Ban on wet wipes containing plastic unveiled to help UK’s rivers

Wet wipes containing plastic are finally set to be banned across the UK as ministers warn a ‘step change’ is needed to protect the country’s rivers.

The long-awaited announcement comes after a campaign against the products which have been blamed for hundreds of thousands of blockages in the UK sewer system costing millions of pounds a year.

Manufacturers have also come under fire discarded wipes increasingly littering Britain's beaches.

Under plans to be set out by the environment secretary Steve Barclay it will become illegal to sell or supply wet wipes which contain plastic.

But Labour said the move did not go far enough and called for there also to be a full ban on the manufacture of plastic wet wipes.

Mr Barclay said the move would be a “step change… to protect our waterways from pollution.”

But shadow environment secretary Steve Reed accused ministers of breaking their pledge.

He said: "Plastic wet wipes clog up our sewers, kill wildlife and lead to sewage backing up into people's homes.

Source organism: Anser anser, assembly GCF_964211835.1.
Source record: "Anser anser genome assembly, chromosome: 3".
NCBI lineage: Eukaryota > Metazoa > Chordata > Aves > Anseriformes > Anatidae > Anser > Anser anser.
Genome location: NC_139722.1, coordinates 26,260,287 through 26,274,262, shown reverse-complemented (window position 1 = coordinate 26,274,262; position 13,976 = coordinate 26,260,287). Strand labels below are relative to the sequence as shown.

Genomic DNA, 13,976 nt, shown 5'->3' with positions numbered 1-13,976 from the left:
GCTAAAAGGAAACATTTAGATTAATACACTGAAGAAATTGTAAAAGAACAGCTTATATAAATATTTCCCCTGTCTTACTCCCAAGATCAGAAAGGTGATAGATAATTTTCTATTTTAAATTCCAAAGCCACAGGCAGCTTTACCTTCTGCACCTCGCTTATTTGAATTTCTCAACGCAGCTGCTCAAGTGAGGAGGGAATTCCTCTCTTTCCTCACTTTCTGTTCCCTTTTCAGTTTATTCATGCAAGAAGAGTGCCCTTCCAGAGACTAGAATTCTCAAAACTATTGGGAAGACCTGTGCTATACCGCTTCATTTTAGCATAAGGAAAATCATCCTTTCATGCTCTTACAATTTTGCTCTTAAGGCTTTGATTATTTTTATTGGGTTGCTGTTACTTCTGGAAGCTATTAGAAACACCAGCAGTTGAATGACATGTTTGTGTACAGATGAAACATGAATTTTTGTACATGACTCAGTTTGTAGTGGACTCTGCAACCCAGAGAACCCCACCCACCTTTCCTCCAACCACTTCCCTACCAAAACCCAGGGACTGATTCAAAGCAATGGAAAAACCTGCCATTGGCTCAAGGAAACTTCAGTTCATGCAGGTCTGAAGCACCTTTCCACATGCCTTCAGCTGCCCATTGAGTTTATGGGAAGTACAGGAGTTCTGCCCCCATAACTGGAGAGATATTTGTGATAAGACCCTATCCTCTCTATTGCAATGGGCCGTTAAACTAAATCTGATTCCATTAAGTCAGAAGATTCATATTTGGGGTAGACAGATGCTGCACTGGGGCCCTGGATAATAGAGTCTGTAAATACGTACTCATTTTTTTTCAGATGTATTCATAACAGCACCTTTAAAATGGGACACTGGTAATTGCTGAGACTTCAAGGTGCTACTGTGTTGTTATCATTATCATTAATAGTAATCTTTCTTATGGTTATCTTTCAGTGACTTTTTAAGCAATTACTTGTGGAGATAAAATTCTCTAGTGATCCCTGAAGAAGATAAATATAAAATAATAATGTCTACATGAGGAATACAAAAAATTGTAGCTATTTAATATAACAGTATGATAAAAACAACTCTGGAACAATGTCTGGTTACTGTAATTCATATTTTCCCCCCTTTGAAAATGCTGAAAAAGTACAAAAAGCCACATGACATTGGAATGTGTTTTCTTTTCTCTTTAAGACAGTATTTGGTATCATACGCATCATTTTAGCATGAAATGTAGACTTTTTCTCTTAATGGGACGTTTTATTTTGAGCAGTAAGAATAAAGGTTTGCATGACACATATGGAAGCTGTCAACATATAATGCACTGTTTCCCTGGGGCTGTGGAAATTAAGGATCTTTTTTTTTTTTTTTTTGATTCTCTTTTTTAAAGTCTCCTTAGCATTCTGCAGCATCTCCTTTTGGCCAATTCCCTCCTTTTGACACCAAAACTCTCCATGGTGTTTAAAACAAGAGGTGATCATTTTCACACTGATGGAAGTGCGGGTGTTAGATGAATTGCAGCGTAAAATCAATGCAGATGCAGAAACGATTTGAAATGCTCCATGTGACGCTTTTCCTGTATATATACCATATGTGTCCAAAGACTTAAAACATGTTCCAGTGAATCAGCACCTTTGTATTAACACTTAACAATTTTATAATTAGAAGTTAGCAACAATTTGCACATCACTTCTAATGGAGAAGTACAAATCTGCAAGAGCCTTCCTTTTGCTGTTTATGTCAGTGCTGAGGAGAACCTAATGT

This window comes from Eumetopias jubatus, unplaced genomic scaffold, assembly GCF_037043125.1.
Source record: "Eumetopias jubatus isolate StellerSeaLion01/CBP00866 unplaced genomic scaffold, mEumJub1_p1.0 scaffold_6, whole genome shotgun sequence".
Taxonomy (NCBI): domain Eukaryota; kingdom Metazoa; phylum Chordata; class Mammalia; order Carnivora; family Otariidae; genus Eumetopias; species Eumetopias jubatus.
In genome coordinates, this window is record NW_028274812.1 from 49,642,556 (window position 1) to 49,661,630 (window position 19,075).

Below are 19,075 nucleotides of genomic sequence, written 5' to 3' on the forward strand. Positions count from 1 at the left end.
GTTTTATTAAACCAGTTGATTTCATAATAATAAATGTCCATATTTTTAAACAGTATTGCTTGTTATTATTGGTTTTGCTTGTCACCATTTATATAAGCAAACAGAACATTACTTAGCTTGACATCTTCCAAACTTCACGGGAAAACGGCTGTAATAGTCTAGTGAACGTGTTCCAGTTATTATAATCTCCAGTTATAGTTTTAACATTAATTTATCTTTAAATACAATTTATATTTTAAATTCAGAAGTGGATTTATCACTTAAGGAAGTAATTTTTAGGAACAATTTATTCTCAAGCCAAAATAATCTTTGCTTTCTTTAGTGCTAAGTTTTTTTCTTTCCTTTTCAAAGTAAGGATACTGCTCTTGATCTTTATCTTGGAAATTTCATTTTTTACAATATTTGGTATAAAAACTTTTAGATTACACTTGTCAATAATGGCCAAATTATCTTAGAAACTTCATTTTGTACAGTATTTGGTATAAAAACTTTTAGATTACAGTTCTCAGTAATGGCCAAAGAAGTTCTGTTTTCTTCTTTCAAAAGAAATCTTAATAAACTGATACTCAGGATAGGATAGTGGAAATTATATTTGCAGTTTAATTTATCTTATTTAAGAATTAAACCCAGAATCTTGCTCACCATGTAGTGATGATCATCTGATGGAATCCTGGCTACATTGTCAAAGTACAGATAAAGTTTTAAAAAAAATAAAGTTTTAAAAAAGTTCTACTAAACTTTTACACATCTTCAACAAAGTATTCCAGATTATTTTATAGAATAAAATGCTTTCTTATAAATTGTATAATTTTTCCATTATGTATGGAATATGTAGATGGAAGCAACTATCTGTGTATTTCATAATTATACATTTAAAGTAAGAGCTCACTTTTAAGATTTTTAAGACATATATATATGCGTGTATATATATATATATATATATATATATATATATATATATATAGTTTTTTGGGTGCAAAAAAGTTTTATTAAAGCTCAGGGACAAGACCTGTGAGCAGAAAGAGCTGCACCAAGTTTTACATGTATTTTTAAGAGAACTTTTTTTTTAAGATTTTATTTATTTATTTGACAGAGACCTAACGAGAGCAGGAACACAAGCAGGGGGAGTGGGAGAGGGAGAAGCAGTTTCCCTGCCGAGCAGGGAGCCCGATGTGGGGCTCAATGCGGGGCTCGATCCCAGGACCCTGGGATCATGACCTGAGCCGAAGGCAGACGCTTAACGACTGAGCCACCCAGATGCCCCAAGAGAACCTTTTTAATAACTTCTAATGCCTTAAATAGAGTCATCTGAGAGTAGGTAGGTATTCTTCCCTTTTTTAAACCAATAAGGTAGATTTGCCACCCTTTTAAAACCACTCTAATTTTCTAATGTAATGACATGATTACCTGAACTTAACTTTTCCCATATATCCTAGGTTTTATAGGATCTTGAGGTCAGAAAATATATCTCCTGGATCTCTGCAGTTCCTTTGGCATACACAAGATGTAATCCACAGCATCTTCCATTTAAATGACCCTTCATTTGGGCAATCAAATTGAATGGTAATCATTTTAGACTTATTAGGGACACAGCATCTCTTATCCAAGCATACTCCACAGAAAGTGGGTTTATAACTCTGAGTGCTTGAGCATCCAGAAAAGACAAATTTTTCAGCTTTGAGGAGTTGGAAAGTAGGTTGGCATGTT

"The Conservatives have broken their promises to act and are too weak to ban them outright."

Labour also accused the Tories of a lengthy delay after the party first promised to ban wet wipes in 2018, as part of a wider crackdown on plastics.

The ban follows a consultation late last year, which showed overwhelming public support for the move.

A previous consultation, in 2021, also found more than 90% of people were in favour of a ban.

Some businesses such as Boots, Aldi and Tesco have already moved to ban wet wipes containing plastics from their stores.

Steve Ager, from Boots, said: "We are pleased to see the government now taking action as a ban on all wet wipes containing plastic will have a much bigger impact than retailers taking action alone.

"We all have a collective responsibility to protect the environment and support a healthy planet."

Campaigners urged ministers to go further than bans on single items.

Jane Martin, chief executive of environmental organisation City To Sea, said: "It's a positive step forward to see the government take definitive action on banning this pollutant, but action must not end there.

"The Government should now look to tackle all single-use plastic products through further bans and mandated reuse and refill targets."

Legislation is expected before MPs break up for their summer break in July.